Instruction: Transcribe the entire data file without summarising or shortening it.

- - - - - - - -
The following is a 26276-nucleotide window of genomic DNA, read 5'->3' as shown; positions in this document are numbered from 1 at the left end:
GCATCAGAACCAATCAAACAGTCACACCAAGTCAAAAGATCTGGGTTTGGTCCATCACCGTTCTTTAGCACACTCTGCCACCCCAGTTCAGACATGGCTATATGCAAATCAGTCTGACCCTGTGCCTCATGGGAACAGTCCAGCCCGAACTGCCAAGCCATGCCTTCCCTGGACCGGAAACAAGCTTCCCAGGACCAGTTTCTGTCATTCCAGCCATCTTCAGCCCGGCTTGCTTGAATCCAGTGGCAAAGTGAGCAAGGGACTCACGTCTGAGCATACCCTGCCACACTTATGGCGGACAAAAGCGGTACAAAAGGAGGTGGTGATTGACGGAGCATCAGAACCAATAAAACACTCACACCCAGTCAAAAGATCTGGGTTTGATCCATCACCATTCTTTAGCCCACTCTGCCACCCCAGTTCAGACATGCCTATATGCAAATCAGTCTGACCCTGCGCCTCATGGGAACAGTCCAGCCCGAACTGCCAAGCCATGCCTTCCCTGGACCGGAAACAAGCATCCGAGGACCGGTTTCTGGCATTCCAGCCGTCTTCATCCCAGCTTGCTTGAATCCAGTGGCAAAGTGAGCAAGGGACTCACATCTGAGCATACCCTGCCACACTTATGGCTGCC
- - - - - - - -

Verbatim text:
The following is a 26276-nucleotide window of genomic DNA, read 5'->3' as shown; positions in this document are numbered from 1 at the left end:
GCATCAGAACCAATCAAACAGTCACACCAAGTCAAAAGATCTGGGTTTGGTCCATCACCGTTCTTTAGCACACTCTGCCACCCCAGTTCAGACATGGCTATATGCAAATCAGTCTGACCCTGTGCCTCATGGGAACAGTCCAGCCCGAACTGCCAAGCCATGCCTTCCCTGGACCGGAAACAAGCTTCCCAGGACCAGTTTCTGTCATTCCAGCCATCTTCAGCCCGGCTTGCTTGAATCCAGTGGCAAAGTGAGCAAGGGACTCACGTCTGAGCATACCCTGCCACACTTATGGCGGACAAAAGCGGTACAAAAGGAGGTGGTGATTGACGGAGCATCAGAACCAATAAAACACTCACACCCAGTCAAAAGATCTGGGTTTGATCCATCACCATTCTTTAGCCCACTCTGCCACCCCAGTTCAGACATGCCTATATGCAAATCAGTCTGACCCTGCGCCTCATGGGAACAGTCCAGCCCGAACTGCCAAGCCATGCCTTCCCTGGACCGGAAACAAGCATCCGAGGACCGGTTTCTGGCATTCCAGCCGTCTTCATCCCAGCTTGCTTGAATCCAGTGGCAAAGTGAGCAAGGGACTCACATCTGAGCATACCCTGCCACACTTATGGCTGCC